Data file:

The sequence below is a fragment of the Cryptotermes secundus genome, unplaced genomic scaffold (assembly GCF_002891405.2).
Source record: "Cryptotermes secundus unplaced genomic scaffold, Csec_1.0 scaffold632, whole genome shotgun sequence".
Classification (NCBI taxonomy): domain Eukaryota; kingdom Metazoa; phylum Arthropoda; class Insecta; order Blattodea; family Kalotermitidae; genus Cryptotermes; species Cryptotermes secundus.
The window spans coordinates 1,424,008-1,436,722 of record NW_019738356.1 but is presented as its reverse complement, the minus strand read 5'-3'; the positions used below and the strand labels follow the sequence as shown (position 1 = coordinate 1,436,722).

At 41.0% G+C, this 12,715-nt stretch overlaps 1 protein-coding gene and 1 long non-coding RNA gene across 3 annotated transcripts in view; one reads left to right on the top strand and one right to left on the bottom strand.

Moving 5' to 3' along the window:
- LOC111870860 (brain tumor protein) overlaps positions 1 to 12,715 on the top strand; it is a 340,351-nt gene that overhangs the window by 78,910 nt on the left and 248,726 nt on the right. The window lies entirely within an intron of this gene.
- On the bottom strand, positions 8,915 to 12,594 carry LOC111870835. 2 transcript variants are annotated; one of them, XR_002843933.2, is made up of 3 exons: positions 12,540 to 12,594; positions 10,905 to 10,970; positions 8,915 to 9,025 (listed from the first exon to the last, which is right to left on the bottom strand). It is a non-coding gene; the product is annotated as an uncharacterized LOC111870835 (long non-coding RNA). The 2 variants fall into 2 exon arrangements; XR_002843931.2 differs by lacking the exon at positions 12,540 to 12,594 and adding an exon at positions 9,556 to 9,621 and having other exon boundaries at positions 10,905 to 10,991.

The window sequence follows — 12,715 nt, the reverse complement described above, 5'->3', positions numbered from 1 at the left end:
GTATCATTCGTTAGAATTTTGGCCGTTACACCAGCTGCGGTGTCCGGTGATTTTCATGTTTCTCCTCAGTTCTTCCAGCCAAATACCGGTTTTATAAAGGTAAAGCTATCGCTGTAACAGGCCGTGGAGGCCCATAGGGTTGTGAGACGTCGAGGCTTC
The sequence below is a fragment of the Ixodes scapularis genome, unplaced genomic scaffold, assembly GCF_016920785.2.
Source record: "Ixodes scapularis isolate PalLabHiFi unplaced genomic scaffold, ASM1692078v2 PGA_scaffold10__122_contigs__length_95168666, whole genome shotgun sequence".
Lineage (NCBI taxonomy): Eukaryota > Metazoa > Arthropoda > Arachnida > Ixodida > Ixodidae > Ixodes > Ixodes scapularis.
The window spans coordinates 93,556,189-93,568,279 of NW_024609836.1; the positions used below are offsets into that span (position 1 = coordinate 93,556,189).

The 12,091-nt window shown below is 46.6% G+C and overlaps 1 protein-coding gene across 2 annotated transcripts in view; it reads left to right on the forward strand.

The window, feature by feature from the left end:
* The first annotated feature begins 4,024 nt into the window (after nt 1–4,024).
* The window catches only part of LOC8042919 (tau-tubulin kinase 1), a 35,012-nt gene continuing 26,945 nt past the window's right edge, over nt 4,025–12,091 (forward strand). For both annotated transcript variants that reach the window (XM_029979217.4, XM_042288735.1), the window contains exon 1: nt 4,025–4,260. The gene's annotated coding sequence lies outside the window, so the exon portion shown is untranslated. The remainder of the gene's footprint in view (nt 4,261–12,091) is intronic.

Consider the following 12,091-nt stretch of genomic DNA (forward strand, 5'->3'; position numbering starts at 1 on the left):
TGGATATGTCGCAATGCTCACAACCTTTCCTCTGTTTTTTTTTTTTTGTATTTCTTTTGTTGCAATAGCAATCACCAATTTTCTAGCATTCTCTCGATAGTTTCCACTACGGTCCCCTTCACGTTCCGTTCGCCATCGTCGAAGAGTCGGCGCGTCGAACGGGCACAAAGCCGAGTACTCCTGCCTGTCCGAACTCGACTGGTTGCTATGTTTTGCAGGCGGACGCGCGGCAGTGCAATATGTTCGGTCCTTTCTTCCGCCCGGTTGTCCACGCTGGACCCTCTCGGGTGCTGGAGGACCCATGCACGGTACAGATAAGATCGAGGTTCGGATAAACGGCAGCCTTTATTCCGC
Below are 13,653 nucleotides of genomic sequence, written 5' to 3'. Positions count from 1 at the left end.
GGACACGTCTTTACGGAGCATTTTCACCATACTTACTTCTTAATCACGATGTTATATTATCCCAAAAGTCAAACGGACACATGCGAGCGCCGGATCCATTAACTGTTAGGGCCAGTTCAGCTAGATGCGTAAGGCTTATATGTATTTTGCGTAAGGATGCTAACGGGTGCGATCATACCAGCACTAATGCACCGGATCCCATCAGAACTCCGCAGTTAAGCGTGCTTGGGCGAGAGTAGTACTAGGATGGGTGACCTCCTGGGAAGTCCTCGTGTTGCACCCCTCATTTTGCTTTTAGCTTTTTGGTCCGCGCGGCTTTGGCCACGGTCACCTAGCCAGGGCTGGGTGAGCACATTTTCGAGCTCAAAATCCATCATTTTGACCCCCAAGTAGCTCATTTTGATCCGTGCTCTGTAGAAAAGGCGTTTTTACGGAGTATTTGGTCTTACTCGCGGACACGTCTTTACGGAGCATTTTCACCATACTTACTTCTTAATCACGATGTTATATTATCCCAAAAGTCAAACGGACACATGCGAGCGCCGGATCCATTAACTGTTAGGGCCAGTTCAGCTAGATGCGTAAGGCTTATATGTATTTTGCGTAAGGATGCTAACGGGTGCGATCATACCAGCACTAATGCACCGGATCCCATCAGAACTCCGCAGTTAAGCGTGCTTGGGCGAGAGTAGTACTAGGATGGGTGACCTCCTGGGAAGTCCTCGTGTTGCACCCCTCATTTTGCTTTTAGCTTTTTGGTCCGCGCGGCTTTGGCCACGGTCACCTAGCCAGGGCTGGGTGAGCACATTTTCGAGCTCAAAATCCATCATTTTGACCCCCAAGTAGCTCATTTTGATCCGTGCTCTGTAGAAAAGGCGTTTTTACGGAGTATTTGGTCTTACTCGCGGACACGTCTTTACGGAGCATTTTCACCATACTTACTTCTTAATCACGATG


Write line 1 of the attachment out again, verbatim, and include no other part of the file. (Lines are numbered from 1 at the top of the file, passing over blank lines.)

The sequence below is a fragment of the Cryptotermes secundus genome, unplaced genomic scaffold (assembly GCF_002891405.2).